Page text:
Flashcards in Equine Nutrition Deck (105):
What is considered a geriatric horse?
any horse over 20 years of age.
T/F: adding in a supplement to a horse's diet is likely to help balance it.
False. Usually unbalance a diet by adding in supplements. Most horses do not need supplements.
What does it mean when you say a horse is a continuous eruptor?
They have long teeth that slowly erupt. Should evaluate their teeth yearly.
When floating teeth, what surface do you float/rasp?
The points only. Do not touch the occluding surface.
What is wave mouth?
the teeth are worn unevenly. Some are very worn while others aren't. This happens in the same arcade of teeth.
What is shear mouth?
whole tooth surface is on an angle.
About how much can your average horse stomach hold?
8L (can technically hold more than this, but you don't want the stomach more full than 8L).
How long does food stay in the horse stomach?
Small amount of time. This likely limits the amount of digestion that occurs here.
How many meals should a horse get a day?
3 times a day (in reference to hay and grain). However, they ideally should have hay in front of them all day.
How much of mixed feed protein gets digested in the SI?
Up to 55%. Ideally, you'd want feed to be 100% absorbed before it reaches the large intestine.
How are proteins absorbed in the horse small intestine?
as amino acids, because they're more effectively utilized.
The small intestine is the site of absorption of what?
fat soluble vitamins A, D, E, and K, as well as carotene, carbohydrates (sugars and starches), minerals, fat, and protein.
Why do you have to be careful about what type of vitamin E you feed your horse?
Because they're not all absorbed.
When do you start to see problems with digestion and feed intake?
When more than 50% of the SI is removed.
How long does it take for feed from one meal to reach the LI?
LI is the primary site of absorption of what?
water. It can act as a water reservoir when water availability is an issue.
Digestion in the large intestine is largely the result of what?
Microbes in the LI breakdown what? What do they produce?
breakdown structural carbs of plants and produce VFAs.
T/F: bacterial overgrowth in the large intestine is a reason for colic.
What concerns should you have when feeding a horse non-structural carbs?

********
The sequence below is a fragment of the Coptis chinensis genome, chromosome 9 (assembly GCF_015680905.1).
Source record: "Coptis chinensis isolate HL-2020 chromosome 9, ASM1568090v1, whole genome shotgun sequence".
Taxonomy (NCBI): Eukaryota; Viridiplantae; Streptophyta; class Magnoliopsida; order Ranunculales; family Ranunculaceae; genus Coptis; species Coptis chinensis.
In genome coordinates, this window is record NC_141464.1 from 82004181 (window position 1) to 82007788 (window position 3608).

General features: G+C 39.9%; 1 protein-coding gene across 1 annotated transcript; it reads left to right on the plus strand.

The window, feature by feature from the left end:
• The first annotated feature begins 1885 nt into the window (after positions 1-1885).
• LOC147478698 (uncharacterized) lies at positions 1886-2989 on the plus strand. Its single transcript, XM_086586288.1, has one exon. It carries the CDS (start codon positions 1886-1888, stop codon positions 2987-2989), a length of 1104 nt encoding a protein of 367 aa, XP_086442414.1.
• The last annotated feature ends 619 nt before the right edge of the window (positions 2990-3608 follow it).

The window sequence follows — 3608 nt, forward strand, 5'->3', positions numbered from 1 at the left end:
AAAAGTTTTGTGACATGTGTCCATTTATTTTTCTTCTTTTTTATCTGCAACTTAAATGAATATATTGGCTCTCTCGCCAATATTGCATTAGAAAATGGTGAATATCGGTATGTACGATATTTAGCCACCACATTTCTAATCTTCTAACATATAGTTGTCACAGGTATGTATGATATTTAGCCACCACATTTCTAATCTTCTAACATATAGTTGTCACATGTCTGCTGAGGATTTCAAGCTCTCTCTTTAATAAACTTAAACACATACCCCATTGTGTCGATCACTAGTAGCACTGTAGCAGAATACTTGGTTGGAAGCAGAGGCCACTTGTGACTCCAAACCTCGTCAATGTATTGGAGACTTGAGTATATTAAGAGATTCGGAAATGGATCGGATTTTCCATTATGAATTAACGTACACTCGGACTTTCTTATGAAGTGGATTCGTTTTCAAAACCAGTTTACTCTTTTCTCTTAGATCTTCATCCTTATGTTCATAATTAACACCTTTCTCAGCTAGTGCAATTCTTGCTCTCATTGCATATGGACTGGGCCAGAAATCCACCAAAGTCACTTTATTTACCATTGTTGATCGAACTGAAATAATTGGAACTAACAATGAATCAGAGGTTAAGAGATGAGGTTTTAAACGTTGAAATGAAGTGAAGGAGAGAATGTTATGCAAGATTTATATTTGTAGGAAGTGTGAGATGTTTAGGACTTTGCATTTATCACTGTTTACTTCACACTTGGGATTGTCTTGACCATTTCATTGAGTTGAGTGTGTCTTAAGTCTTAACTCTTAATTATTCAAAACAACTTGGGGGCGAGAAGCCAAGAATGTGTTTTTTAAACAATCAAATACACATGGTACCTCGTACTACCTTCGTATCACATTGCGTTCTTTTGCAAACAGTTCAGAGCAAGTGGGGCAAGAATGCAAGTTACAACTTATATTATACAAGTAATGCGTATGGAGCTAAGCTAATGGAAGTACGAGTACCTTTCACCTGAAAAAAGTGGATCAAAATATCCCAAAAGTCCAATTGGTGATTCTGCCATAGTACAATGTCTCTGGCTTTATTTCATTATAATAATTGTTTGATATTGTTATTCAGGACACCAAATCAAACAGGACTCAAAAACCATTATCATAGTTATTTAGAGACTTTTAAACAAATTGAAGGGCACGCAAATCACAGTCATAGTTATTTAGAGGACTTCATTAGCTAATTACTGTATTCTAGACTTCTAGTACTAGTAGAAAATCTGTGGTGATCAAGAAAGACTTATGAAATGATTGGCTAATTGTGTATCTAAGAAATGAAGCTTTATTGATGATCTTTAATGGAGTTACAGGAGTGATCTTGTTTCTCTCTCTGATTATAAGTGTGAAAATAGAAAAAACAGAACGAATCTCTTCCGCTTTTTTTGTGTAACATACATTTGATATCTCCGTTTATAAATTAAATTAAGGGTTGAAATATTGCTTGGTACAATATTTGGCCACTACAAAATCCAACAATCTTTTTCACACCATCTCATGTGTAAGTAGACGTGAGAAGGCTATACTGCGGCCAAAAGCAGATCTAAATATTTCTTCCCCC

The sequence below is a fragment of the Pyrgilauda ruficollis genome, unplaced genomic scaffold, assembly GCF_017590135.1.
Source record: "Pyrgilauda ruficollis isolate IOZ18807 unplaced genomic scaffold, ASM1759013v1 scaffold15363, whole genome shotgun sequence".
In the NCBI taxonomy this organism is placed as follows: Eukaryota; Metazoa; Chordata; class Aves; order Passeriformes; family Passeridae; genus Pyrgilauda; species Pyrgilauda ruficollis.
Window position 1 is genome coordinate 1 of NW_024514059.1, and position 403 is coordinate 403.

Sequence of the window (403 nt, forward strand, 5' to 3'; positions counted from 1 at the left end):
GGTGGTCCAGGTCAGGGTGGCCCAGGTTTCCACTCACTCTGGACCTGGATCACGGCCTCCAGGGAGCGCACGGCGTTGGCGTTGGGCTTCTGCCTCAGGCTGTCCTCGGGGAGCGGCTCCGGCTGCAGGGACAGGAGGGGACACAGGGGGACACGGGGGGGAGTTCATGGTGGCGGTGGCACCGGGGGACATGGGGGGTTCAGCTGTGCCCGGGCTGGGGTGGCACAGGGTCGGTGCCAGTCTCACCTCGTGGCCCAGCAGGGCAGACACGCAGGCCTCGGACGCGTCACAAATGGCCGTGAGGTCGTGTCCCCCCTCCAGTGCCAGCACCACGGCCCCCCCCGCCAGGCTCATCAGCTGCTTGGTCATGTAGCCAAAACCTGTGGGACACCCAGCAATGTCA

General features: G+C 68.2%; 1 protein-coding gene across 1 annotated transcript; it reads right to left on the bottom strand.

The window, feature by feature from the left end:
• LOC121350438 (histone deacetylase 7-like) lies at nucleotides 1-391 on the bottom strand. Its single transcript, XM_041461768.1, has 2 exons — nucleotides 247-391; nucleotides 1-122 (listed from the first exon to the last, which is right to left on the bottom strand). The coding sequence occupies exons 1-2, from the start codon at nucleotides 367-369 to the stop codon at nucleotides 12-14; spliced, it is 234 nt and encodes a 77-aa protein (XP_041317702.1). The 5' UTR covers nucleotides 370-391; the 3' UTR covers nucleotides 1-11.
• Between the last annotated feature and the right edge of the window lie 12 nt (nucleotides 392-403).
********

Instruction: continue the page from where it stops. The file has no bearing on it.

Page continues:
Creating large colon disturbances and abnormalities.
Hydrolyzable CHOs are digested where?
in the SI
Rapidly fermentable CHOs are digested where?
Rapidly fermentable CHOs are found where?
in grasses. Quantities very in diff times of year and season/time of day.
Slowly fermentable CHOs are digested where?
in the LI. These create the most colon health.
What is the ideal diet for a sedentary horse as well as most athletic horses?
high quality hay, water, and a salt block.
What should you look at when assessing long-term nutrition in feeding regimen?
body condition, not weight.
Where do you find the highest variability in nutrients?
T/F: Processing makes poor quality feed into good quality.
False. It can make it a little better, but won't turn it into good quality.
What are some downsides to processing horse feed?
can increase the rate of passage through GIT, decreasing digestibility. Can also lead to decrease in colonic health.
If you're going to feed processed food, what should the processing ideally do to the food?
increase its digestibility in the small intestine.
T/F: the presence of micronutrients in a feed means they are absorbable.
False. They could be bound by other things.
What affects the availability of Ca?
phytates and oxalates. Also, high dietary P.
What is the most important component of a horse's diet?
Why is forage so important?
Because it is essential for proper GIT function, since they are hind-gut fermenters.
How much pasture can support 2 mature, light breed horses?
one acre of GOOD pasture, and 30-60 acres of dry range pasture can support ONE horse a year.
What are some habits that can develop if there is decreased roughage?
wood chewing, cribbing, coprophagia, tail chewing, and mane chewing.
What is gut fill?
how much content is in the cecum/large colon. They can have up to 2 days of food in there, and it is important to make sure that gut fill is satisfied.
How often should horses have hay/roughage available?
What is some criteria to look at to determine you've got good quality hay?
it's gotta be harvested early, free of mold, dust, weeds, it should be leafy and not stemmy, it should have not undergone excessive weathering, and it should be pretty green.
What is the most common type of harvested legumes?
What grasses are commonly used in horses?
timothy, brome, and prairie (orchard less frequently).
What grasses are associated with issues in horses?
What can you use as a substitute for roughage or grain?
What is the purpose of hulls?
they increase the safety of the feed.
What seeds have hulls?
oats, rice, barley, husked sorghum.
What seeds don't have hulls?
corn, milo, wheat, rye.
Why exactly are hulls safer?
because they are not as energy dense (they're also high in fiber)
What are some advantages to using corn?
the same volume has twice the energy of oats, inexpensive, more consistent quality, and high content of Vit. A.
What are some disadvantages to corn?
possible mold toxicity, lowest quantity of protein, and requires more careful management.
T/F: oats are a very common thing to feed horses because of their good protein content and low cost.